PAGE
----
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Two German players were laughing in astonished delight at their own good fortune, but what I saw was young, strapping, exultant Aryan youth. I saw Leni Riefenstahl’s Germany—and because I know those words are odious, let me immediately amend them. I saw, for a moment, in the clean-cut German athletes, the romanticized image that Hitler twisted into the Third Reich.
After Germany’s 7-1 victory, the papers were full of stories that wondered at the impact of the thrashing on the host country, Brazil. Here are a couple of headlines from the New York Times: "Humiliation and Heartbreak: Brazil Processes the Unthinkable.” And "Nation in Despair."
The Times was a lot more cursory about the impact on Germans.
There was a piece that in passing described Germans as a people "still unsure how much to enjoy themselves in public." And a game-day report from a pub in Berlin that "the mood among the guests was jubilant, but even in this moment of triumph, the German patrons were muttering. 'We don’t want to overdo it,' one woman said."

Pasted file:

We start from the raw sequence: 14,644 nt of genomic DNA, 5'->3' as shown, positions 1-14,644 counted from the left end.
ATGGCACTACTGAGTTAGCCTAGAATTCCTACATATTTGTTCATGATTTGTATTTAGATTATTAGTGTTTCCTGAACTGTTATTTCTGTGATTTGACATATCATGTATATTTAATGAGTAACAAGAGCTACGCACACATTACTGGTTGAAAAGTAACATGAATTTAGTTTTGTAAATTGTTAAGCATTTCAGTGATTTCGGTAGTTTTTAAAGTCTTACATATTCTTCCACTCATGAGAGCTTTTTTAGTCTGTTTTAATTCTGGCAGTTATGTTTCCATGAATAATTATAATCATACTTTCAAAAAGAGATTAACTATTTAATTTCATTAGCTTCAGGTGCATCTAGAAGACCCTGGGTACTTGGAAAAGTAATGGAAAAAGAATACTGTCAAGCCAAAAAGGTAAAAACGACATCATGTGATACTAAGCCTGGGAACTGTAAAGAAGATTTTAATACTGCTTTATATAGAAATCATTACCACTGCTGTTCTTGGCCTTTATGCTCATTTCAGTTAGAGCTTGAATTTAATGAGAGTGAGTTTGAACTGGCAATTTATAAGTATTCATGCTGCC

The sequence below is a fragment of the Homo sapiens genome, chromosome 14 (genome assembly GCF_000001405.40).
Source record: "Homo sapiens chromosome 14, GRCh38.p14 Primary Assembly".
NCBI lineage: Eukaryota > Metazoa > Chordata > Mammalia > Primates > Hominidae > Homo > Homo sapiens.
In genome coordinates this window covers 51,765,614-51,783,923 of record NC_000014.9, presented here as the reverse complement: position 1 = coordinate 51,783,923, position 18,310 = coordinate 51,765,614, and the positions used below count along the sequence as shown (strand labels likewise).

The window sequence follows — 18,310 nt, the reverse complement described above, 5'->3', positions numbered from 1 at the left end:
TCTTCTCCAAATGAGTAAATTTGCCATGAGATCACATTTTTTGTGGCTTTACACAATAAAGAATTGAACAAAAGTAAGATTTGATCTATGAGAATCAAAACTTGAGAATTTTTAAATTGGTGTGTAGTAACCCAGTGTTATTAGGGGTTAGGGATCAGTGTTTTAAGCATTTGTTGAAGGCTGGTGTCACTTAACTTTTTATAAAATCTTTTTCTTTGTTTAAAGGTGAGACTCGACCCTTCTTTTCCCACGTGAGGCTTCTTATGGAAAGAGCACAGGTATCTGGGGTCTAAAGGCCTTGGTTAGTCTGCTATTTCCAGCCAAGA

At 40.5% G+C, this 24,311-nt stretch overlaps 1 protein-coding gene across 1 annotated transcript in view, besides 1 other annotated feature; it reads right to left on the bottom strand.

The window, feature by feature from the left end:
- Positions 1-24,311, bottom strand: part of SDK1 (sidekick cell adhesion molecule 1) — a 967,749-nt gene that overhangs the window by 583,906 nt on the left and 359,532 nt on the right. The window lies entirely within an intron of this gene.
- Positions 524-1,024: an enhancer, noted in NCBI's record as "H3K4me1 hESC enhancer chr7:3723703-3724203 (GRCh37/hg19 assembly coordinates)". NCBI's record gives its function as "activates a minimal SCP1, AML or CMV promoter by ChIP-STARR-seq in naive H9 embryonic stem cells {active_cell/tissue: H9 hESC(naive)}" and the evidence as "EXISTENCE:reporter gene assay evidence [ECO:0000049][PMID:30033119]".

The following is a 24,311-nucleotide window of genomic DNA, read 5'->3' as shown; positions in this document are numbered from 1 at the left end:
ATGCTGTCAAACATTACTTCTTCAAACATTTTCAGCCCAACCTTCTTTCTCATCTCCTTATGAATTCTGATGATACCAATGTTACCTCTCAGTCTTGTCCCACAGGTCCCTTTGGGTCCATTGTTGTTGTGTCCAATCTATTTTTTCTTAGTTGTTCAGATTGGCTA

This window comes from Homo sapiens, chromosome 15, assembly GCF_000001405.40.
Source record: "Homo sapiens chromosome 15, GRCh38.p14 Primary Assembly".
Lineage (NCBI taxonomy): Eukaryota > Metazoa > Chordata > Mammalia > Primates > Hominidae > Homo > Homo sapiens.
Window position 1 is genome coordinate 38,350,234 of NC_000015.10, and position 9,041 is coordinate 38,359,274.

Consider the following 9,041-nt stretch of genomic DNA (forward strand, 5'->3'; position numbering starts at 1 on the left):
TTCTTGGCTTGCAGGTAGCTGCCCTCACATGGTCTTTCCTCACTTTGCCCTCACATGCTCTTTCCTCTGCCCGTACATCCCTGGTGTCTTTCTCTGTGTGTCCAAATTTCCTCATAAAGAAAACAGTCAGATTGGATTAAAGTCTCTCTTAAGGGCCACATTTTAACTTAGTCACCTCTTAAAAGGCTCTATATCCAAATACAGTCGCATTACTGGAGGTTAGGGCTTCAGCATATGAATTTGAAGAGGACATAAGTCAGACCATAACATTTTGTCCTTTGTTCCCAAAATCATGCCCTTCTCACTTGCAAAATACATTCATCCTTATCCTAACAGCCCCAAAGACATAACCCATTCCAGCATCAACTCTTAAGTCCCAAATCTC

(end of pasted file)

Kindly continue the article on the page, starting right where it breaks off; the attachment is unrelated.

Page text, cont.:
Could these traumatized people allow themselves not to suffer in triumph?
The Germans on the field didn't show any signs of suffering. Their attack was systematic, efficient, and relentless, and it exhilarated them. It’s always been hard for me to reconcile the Germany of World War II movies with today’s Germany, which barely has an army and won’t use it. But during the Brazil game there was that point when it suddenly wasn’t hard at all.